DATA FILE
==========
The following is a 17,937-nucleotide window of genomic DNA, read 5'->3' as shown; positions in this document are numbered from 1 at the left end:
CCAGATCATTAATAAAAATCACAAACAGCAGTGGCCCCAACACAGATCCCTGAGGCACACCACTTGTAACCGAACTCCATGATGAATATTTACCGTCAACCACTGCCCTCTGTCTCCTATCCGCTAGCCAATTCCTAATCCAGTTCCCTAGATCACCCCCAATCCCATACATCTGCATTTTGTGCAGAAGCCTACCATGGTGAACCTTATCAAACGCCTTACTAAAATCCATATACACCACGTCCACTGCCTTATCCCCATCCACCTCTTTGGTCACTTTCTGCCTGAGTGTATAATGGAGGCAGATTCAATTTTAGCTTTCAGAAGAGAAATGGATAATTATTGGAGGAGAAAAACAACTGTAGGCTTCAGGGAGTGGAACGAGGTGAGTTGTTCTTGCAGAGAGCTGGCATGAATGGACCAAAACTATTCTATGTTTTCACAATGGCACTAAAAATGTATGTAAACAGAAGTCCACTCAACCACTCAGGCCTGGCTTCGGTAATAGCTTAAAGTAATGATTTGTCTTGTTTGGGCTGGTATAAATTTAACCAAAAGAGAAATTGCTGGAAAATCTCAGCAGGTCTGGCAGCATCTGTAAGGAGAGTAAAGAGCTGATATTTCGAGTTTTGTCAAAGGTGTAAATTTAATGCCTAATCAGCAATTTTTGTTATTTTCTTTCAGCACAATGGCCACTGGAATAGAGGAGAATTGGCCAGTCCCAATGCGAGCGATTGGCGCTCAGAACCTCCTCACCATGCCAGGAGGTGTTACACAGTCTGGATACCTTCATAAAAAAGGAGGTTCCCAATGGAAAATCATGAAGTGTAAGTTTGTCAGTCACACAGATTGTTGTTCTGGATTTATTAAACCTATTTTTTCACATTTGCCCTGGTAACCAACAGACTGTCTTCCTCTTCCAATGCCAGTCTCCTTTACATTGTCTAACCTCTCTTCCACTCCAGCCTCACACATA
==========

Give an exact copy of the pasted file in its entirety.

The following is a 17,937-nucleotide window of genomic DNA, read 5'->3' as shown; positions in this document are numbered from 1 at the left end:
CCAGATCATTAATAAAAATCACAAACAGCAGTGGCCCCAACACAGATCCCTGAGGCACACCACTTGTAACCGAACTCCATGATGAATATTTACCGTCAACCACTGCCCTCTGTCTCCTATCCGCTAGCCAATTCCTAATCCAGTTCCCTAGATCACCCCCAATCCCATACATCTGCATTTTGTGCAGAAGCCTACCATGGTGAACCTTATCAAACGCCTTACTAAAATCCATATACACCACGTCCACTGCCTTATCCCCATCCACCTCTTTGGTCACTTTCTGCCTGAGTGTATAATGGAGGCAGATTCAATTTTAGCTTTCAGAAGAGAAATGGATAATTATTGGAGGAGAAAAACAACTGTAGGCTTCAGGGAGTGGAACGAGGTGAGTTGTTCTTGCAGAGAGCTGGCATGAATGGACCAAAACTATTCTATGTTTTCACAATGGCACTAAAAATGTATGTAAACAGAAGTCCACTCAACCACTCAGGCCTGGCTTCGGTAATAGCTTAAAGTAATGATTTGTCTTGTTTGGGCTGGTATAAATTTAACCAAAAGAGAAATTGCTGGAAAATCTCAGCAGGTCTGGCAGCATCTGTAAGGAGAGTAAAGAGCTGATATTTCGAGTTTTGTCAAAGGTGTAAATTTAATGCCTAATCAGCAATTTTTGTTATTTTCTTTCAGCACAATGGCCACTGGAATAGAGGAGAATTGGCCAGTCCCAATGCGAGCGATTGGCGCTCAGAACCTCCTCACCATGCCAGGAGGTGTTACACAGTCTGGATACCTTCATAAAAAAGGAGGTTCCCAATGGAAAATCATGAAGTGTAAGTTTGTCAGTCACACAGATTGTTGTTCTGGATTTATTAAACCTATTTTTTCACATTTGCCCTGGTAACCAACAGACTGTCTTCCTCTTCCAATGCCAGTCTCCTTTACATTGTCTAACCTCTCTTCCACTCCAGCCTCACACATA